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Old 11-15-2012, 06:02 PM   #1
Max2012
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When my beer was due for bottling I realized that the airlock is dry. I did not have any seal for probably a week and I noticed the white stuff on the surface of the beer. Does anyone know what is it, is the whole butch spoiled? I think I will bottle it anyway, I just cannot imagine dumping almost 6 gal. Of AG cream ale. But on the other side would it be safe to drink? Any input is highly appreciated.
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Old 11-15-2012, 06:08 PM   #2
edecambra
 
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looks like brett pellicle, if it tastes good let it age for a few months you may get something great!

 
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Old 11-15-2012, 06:11 PM   #3
unionrdr
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I def agree. I can just see the webby lines. I guess spidey didn't like your beer.
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Old 11-15-2012, 06:24 PM   #4
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Rack it to another sanitized fermenter. Make sure your airlock is filled and watch it for several days. You definately got infected and you should have a nice brett fermentation going. Then is time to experiment. Let it sit for a couple months in the fermenter and see what you end up with. It looks like you made a stout, many of which taste good with some brett. When I first started brewing (I'm not assuming you are a new brewer, just sharing this in case you are) I feared that I would do something wrong and poison myself. I imagined telling people I had blinded myself with homemade beer. I spoke to a brew chemist who explained that with the boil, the ph and the alcohol nothing that can harm a human can live in beer--it might taste "slap your mom awful" but won't harm you. I've learned to simply relax, have a homebrew (or in some cases a nice whiskey), and "laugh to keep from crying" when a batch doesn't turn out the way I wanted. If nothing else you will have a great story to share with the Homebrew club.

 
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Old 11-15-2012, 08:27 PM   #5
Max2012
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Thank you guys for your input. I am a beginner brewer, just made about 10 batches so far and I had no idea what is brett pellicle. Here is what I found out:
“Brett is an oxidative yeast. Brett forms a pellicle- a lumpy white film yeast that coats the top of the beer in fermentation. The yeast cells form chains that can float on the top of beer making use of atmospheric oxygen, thus, Brett is an oxidizing yeast. The pellicle will form in the fermenting vessel (porous or non-porous) and help guard against oxidation during the long aging / fermentation time. The pellicle also guards against acetobacteria. Leave the pellicle intact.”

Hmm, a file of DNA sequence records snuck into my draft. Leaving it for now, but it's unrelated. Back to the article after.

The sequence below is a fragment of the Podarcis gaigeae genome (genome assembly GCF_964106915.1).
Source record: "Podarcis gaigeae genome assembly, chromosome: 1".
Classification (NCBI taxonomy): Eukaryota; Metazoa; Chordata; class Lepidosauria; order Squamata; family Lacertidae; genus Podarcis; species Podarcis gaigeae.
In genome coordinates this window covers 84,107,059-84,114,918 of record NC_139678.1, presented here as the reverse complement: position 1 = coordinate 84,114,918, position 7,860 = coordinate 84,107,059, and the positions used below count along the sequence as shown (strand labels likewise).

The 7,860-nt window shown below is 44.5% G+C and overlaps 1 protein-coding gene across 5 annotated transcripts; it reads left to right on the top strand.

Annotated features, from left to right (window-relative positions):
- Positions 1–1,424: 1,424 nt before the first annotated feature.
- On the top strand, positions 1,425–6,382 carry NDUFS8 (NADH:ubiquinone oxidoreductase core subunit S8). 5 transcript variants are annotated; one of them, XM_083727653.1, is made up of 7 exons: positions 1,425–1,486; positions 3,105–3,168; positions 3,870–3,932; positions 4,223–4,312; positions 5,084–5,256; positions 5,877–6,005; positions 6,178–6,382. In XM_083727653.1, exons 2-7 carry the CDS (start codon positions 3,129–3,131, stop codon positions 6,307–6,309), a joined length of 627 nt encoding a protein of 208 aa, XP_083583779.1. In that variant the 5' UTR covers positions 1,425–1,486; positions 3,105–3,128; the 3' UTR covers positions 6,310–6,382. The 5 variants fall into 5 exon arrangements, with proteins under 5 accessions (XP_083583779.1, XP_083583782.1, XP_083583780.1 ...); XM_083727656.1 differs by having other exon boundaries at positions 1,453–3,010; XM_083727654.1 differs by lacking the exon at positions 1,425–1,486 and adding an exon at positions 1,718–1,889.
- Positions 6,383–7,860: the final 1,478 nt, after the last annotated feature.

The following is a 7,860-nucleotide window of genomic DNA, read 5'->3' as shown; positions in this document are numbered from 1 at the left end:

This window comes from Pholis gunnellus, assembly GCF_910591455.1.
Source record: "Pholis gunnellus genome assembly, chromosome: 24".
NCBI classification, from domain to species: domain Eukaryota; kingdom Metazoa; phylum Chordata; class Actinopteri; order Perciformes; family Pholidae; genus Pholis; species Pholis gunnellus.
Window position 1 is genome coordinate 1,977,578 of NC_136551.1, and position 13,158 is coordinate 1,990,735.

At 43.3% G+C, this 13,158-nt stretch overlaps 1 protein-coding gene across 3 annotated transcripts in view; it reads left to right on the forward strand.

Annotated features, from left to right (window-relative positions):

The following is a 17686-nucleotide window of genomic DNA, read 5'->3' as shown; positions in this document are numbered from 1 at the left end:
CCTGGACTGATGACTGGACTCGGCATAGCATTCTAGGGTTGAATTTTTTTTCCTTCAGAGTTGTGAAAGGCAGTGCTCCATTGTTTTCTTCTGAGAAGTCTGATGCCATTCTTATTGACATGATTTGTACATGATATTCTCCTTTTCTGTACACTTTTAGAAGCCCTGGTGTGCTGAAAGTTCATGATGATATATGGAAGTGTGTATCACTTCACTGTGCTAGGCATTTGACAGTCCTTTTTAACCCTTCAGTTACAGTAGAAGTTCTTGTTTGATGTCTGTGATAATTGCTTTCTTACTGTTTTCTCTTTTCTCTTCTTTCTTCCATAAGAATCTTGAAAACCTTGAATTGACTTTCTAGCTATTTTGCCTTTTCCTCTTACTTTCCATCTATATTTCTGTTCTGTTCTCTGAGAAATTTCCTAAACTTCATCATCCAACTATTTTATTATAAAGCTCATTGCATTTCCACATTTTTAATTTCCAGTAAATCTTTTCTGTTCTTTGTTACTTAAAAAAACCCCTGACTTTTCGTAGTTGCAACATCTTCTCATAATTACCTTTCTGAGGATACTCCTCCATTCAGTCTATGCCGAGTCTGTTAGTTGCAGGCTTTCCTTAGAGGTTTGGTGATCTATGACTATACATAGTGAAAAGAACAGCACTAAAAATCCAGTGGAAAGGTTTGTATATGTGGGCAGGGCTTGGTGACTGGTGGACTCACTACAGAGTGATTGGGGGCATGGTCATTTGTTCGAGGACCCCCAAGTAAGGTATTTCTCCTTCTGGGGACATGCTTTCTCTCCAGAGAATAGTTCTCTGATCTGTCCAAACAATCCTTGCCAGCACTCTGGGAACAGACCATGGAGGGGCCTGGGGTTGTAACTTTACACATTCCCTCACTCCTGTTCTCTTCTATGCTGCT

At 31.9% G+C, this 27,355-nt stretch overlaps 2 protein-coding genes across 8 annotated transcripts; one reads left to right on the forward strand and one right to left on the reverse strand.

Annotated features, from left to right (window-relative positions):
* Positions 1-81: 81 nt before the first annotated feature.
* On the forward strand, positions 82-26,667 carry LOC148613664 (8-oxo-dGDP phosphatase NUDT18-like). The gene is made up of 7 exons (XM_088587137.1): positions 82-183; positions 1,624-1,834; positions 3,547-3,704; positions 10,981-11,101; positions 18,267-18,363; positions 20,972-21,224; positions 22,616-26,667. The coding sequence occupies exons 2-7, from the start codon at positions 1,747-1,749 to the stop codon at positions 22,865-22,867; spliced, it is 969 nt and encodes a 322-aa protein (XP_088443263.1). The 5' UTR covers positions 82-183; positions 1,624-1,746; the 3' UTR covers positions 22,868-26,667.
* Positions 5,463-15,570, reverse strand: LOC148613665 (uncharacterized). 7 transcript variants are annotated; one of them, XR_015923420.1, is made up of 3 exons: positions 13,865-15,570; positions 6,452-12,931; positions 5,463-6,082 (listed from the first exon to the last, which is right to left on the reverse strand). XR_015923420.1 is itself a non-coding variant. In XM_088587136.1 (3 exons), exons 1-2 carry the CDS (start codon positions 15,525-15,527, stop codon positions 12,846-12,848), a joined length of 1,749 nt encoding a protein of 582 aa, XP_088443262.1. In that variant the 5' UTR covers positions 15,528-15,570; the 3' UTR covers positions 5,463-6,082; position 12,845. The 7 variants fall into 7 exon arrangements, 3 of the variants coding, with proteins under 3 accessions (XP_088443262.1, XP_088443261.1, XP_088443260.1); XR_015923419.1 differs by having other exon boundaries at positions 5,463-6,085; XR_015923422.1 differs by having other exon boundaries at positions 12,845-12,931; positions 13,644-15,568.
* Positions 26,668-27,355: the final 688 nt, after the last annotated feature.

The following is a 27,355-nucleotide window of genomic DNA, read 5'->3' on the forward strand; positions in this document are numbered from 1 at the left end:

So as far as it is not a mold or something hazardous like it and the beer does not taste sour. In fact it tastes great (it is just an English stile ale with 2 oz of chocolate malt, but with ABV 6.56 it probably could be called a stout). I decided to bottle it and let it be for a month. I will update on this when it’s ready.

 
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Old 11-15-2012, 11:13 PM   #6
hautlle
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You could very well be asking for bottle bombs by bottling that beer already. The Brett will continue to slowly chew through those long chain sugars that your yeast couldn't eat, leading to over-priming and explosions.

 
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Old 11-16-2012, 02:46 AM   #7
Max2012
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But my FG is 1010, I simply don’t see where this extra sugar will come for a bottle bomb.

 
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Old 11-16-2012, 04:01 AM   #8
harrymanback92
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Brett. Is super yeast. It will eat everything, im pretty sure even lactose. All those sugars the yeast crapped out on, Brett's gonna eat that. And probably some of the yeast. Let it age. Forget about it. When the pellicle goes away, taste it. But don't chuck it. You have the potential for a really good beer if you're patient. If you bottle now, all those residual sugars are gonna get eaten, as well as the sugar you added. Meaning its gonna explode. Brett. is also extremely slow. So patience is key.


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Old 11-16-2012, 04:03 AM   #9
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Just be sure to clean and sanitize the HELL out of that carboy before you put another beer into it.
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Old 11-16-2012, 11:40 AM   #10
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As soon as I read "bottle," in the back of my mind I heard the sound of exploding glass! Brett is, as said earlier, slow and very hardy--kind of like the class bully. The brett is busily whipping your yeast's butt and taking its lunch. At 1.010 it still has plenty to eat.

 
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